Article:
I am proud to announce that I am officially signed to Synbot Records! There are a lot of great artists on the label. Check us out at http://www.beatport.com/label/synbot-records/34253 and don’t forget to come see me, RoboJoe, and DJ S.Y.E. repping the label this Friday at Gothica Music Festival.
I think, for the most part, I am very skilled at what I do, though I could always be much better. However, the issue for me is not really how much better I need to get as an artist. I will have plenty of time to practice my acting and my mixing and production skills. I get better each day just by applying those skills. My biggest challenge lies with patience.
As a perfectionist, I always want to do everything right. I can’t settle for anything less than the best. Every artist knows that you can’t become a master at something overnight, otherwise nobody would revere and respect talented artists.
However, I am one of those people who loves the process of getting better, but also hates the thought of never being as good as we wish we were. When I was first starting out as a DJ, I was always so frustrated at the fact that gigs didn’t just appear as soon as I started announcing that I was a DJ. I just wanted to play for an audience. I wanted to dive right in without having any experience in dealing with negotiations and catering to various artists. My music library at the time was limited to “uhntz uhntz” club music. I became very bitter and annoyed that I had no gigs. That wasn’t just starting out, either. Even so much as a couple of months ago, I was going through the same slump. I just couldn’t figure out why every other DJ I knew seemed to be getting gigs and record deals and I wasn’t.
I realize now that I was being impatient. I’m still very young, and I’m still starting out, and yet now I’m playing at a 5-stage, 55 DJ festival. Looking back, I can’t believe I’ve gotten as many gigs as I have for only being a DJ for 2 years. I’m already signed to Synbot Records for crying out loud. I’ve been producing for less time than I’ve been DJing. I’ve always had an ear for the dynamics of electronic music, but for the longest time I lacked the technical skills to apply that artistic talent. Once you start something, it takes time to become established at it.
Impatience has been the biggest problem of mine. I try to push through when I need to be happy with how far I’ve come. But my saving grace has been persistence. I have given pitches, demos, phone calls, business cards, and everything else there is to booking agents, club owners, DJ agencies, and record producers. No matter what, no matter how much of a slump I get in sometimes, I always find a way to climb out and keep going. So far it’s done me pretty well. If I really want something, I’ll keep on trying in every way possible. That’s how you let people know you’re serious. I’ve gotten turned down before, and then I kept working. I tried again, I got turned down. I kept trying, and eventually, the people realized I had talent and was serious. Now I have a record deal and I get gigs.
Another thing that’s helped me that I still need to improve on is networking and maintaining relationships with people in the field. I can network. I reach out to everyone in the scene who I can. I promote and advertise mine and others’ events. The only difficulty is keeping up with all these people. One has to show others that he truly cares about them and what they do, and that he’s not just getting to them for a job opportunity. I think I need to find the relationships that truly matter the most, and invest more in those.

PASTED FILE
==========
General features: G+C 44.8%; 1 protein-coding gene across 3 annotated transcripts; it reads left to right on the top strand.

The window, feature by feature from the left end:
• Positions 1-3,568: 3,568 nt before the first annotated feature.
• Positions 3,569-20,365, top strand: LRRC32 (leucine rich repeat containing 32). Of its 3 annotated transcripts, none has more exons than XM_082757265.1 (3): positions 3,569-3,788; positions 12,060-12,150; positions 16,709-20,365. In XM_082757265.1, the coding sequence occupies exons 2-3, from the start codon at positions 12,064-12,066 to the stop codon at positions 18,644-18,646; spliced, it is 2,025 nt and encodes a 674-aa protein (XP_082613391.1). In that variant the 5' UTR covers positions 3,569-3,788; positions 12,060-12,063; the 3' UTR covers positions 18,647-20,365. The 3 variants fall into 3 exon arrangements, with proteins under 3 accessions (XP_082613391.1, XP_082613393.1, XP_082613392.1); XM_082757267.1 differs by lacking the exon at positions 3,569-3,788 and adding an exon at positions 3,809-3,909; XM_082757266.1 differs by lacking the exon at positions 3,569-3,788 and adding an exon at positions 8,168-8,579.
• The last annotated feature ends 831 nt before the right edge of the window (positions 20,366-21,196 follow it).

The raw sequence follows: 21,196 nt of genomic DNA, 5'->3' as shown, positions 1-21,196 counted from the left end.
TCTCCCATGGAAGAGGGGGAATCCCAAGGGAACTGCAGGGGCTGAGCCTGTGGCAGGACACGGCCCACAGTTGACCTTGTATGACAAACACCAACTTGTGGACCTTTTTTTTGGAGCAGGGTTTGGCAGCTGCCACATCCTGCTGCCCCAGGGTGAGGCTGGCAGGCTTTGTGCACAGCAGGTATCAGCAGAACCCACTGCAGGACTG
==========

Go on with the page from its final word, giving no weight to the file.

Finally, contracts and taxes. I’ve learned a lot this semester about taxes and contracts. I never realized that so many expenses can be deducted from the net income when filing taxes. I have always been worried about how I would handle taxes when I’m on my own, and now I feel much more enlightened about it. I still don’t know enough, but I’m at a point where I can understand what I as an artist need to do. More importantly, I need to spend more time on contracts and spreadsheets. The business side of art is something I’ve overlooked. Now that I’ve learned more about it, it makes me want to get out there and make more money. I feel much more in control of my business when using a contract to negotiate terms. I no longer have to worry about getting shorted on pay or bailed on for an event.
In all, I just need to be patient. I have to remind myself that over time, experience and knowledge will come, and that sometimes mistakes are necessary to learn how the business works. I’m still very young, and my career has barely started. And it’s off to a good start so far, so things are all uphill from here. Inspiration will come, money will come, gigs will come if I just keep doing what I’m doing and working hard.
So for the purpose of the exercise, I have decided to go with my third elevator pitch since it is broader and incorporates theatre and music. I’m going to keep building on it and finding ways to make it better, but for now it is as it is. In case you haven’t seen it, this is what it looks like:
“To me, live performance is the most powerful way to bring people together. There is so much conflict and disharmony in the world, and yet a single shared experience can help people forget about their differences and act as one. I want to unite and connect people of all walks of life, be it through a riveting performance or the visceral experience of the rave, one night at a time. My mission is to spread peace, love, unity, and respect through theatre and music. By day, I am Jace Covington, the actor. By night I am DJ Neenyo. Together we are one, and we would like to connect with you. Here’s my card.”